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Russian Film Crew Returns to Earth After Shooting First Movie in Space

By Vusala Abbasova October 19, 2021

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The 38-year-old director and one of Russia's most famous actresses, who arrived at the station on October 5 to film a segment of a new fictional movie titled "Challenge," have successfully completed their mission. / RIA Novosti

After spending 12 days on board the International Space Station (ISS), the first professional film crew to travel to space returned to Earth on Sunday.

The footage, broadcast live by the Roscosmos space agency, shows actress Yulia Peresild and movie director Klim Shipenko, accompanied by cosmonaut Oleg Novitsky landing in Kazakhstan onboard the Soyuz MS-18.

Their journey home began with the undocking of Soyuz MS-18 from the Nauka multipurpose laboratory module on Sunday at 4:14 a.m. Moscow time. The spacecraft performed a deorbit burn and shed its orbital and propulsion modules before re-entering Earth's atmosphere and descending under a parachute for a soft landing.

“Cosmonaut Roscosmos @novitskiy_iss and spaceflight participants Klim Shipenko and Yulia Peresild are feeling great!” reads a statement posted to the Russian space agency’s Twitter feed on Sunday.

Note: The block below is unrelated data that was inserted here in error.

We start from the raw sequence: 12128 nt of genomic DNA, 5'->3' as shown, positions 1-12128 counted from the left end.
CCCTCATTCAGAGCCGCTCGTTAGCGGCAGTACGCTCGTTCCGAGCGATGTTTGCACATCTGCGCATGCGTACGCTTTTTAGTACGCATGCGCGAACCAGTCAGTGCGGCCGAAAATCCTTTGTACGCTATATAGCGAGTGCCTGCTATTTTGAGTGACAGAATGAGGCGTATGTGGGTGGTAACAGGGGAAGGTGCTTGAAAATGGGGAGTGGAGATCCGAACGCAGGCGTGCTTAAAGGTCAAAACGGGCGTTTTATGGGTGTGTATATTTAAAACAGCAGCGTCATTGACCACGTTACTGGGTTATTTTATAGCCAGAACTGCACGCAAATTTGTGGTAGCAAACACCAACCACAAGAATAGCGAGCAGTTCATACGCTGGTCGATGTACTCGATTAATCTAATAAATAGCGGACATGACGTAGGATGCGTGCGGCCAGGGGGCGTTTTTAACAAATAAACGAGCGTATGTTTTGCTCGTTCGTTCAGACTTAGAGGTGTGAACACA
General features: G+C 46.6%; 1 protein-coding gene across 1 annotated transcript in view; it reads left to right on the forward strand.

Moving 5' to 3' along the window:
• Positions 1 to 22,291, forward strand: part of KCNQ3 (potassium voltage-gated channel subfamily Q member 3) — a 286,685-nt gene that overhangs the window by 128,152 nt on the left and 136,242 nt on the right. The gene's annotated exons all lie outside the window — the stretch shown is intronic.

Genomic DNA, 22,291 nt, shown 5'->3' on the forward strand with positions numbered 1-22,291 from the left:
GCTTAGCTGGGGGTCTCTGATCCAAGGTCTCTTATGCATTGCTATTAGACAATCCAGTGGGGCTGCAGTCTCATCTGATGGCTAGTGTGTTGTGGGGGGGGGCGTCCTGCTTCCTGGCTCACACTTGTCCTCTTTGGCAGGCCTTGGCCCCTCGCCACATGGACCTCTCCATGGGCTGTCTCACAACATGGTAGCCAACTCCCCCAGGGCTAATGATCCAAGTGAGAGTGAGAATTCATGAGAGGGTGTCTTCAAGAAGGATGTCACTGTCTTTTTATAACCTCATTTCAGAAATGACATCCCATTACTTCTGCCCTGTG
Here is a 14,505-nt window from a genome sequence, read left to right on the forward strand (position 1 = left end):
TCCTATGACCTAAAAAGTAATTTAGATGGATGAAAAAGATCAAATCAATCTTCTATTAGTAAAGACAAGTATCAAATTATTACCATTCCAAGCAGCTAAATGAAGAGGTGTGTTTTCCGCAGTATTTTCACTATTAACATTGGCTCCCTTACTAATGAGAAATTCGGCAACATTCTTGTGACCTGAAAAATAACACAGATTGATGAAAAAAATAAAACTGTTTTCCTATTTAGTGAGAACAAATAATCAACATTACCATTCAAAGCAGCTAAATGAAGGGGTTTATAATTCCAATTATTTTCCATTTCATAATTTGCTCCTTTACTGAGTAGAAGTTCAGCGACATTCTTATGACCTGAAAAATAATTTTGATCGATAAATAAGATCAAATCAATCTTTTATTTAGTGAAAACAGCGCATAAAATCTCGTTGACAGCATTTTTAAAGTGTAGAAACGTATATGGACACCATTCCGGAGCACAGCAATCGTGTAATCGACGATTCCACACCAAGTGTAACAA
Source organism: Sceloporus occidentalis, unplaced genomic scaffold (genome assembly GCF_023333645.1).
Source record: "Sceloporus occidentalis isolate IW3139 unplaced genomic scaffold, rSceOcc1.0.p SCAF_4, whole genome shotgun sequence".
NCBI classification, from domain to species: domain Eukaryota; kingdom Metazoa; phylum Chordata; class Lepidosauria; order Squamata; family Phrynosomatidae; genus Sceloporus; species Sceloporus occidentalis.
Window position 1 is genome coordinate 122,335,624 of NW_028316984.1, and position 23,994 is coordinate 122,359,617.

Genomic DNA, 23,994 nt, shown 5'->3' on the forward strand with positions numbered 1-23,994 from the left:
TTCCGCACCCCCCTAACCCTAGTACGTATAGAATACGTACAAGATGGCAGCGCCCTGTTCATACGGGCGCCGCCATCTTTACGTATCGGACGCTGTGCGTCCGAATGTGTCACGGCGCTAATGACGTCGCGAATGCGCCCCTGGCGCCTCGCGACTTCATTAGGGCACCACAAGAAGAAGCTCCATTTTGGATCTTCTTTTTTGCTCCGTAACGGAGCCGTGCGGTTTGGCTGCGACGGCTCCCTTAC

The 38-year-old director and one of Russia's most famous actresses, who arrived at the station on October 5 to film a segment of a new fictional movie titled "Challenge," have successfully completed their mission. The Russian filmmaking duo was ferried back to terra firma by cosmonaut Oleg Novitsky, who wrapped up his 191-day mission on the space station.

After being extracted from the capsule to applause and a bouquet of flowers, Peresild, who plays the film's starring role, admitted she was “sad” to have left the ISS.

“It seemed that 12 days was a lot, but when it was all over, I didn't want to leave,” BBC quoted Peresild as saying before being carried off by medical workers for an examination. “This is a one-time experience.”

Earlier this month, the film-makers blasted off onboard the Soyuz MS-19 craft from the Russia-leased Baikonur Cosmodrome in Kazakhstan. Both Shipenko and Peresild had to go through a three-month training program before joining a mission to the ISS, along with veteran cosmonaut Anton Shkaplerov. 

The movie’s plot centers around a surgeon launched to the space station on short notice to save a crew member who suffers a heart condition. In the film, the doctor performs heart surgery in zero gravity to save the life of a cosmonaut. In total, about 35-40 minutes of screen time should have been filmed in orbit.

Seasoned astronaut Shkaplerov, along with the two Russian cosmonauts who were already aboard the ISS, is said to serve several behind-the-scene roles while in orbit. Shkaplerov will stay on the station and return to Earth in March or April along with Dubrov and Vande Hei, who would have spent nearly a year in orbit since its launch on April 9.

The movie is a joint production of Roscosmos, the Russian television station Channel One and the studio Yellow, Black and White.

The first full-length movie filmed around 250 miles above Earth will beat a Hollywood project announced last year by the iconic Mission: Impossible franchise star Tom Cruise together with NASA and Elon Musk's SpaceX.